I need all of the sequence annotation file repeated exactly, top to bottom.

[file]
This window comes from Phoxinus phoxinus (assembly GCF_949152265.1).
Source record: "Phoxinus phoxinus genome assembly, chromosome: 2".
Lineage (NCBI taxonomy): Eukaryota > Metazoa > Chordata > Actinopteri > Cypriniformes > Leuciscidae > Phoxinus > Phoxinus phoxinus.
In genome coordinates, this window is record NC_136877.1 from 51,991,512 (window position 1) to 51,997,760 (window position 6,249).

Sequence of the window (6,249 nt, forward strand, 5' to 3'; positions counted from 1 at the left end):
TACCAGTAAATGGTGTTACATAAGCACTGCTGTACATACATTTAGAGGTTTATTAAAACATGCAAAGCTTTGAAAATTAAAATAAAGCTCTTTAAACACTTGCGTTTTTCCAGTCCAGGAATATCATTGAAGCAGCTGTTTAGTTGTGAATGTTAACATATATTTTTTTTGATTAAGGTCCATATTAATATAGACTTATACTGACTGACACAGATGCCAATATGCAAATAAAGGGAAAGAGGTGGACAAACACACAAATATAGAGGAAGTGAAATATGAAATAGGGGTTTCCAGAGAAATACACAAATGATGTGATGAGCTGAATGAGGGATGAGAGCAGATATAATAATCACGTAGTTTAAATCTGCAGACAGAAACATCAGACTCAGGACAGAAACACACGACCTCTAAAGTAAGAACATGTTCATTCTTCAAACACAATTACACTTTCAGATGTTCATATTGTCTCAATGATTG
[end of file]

This window comes from Phoxinus phoxinus (assembly GCF_949152265.1).
Source record: "Phoxinus phoxinus genome assembly, chromosome: 2".
Lineage (NCBI taxonomy): Eukaryota > Metazoa > Chordata > Actinopteri > Cypriniformes > Leuciscidae > Phoxinus > Phoxinus phoxinus.
In genome coordinates, this window is record NC_136877.1 from 51,991,512 (window position 1) to 51,997,760 (window position 6,249).

Sequence of the window (6,249 nt, forward strand, 5' to 3'; positions counted from 1 at the left end):
TACCAGTAAATGGTGTTACATAAGCACTGCTGTACATACATTTAGAGGTTTATTAAAACATGCAAAGCTTTGAAAATTAAAATAAAGCTCTTTAAACACTTGCGTTTTTCCAGTCCAGGAATATCATTGAAGCAGCTGTTTAGTTGTGAATGTTAACATATATTTTTTTTGATTAAGGTCCATATTAATATAGACTTATACTGACTGACACAGATGCCAATATGCAAATAAAGGGAAAGAGGTGGACAAACACACAAATATAGAGGAAGTGAAATATGAAATAGGGGTTTCCAGAGAAATACACAAATGATGTGATGAGCTGAATGAGGGATGAGAGCAGATATAATAATCACGTAGTTTAAATCTGCAGACAGAAACATCAGACTCAGGACAGAAACACACGACCTCTAAAGTAAGAACATGTTCATTCTTCAAACACAATTACACTTTCAGATGTTCATATTGTCTCAATGATTG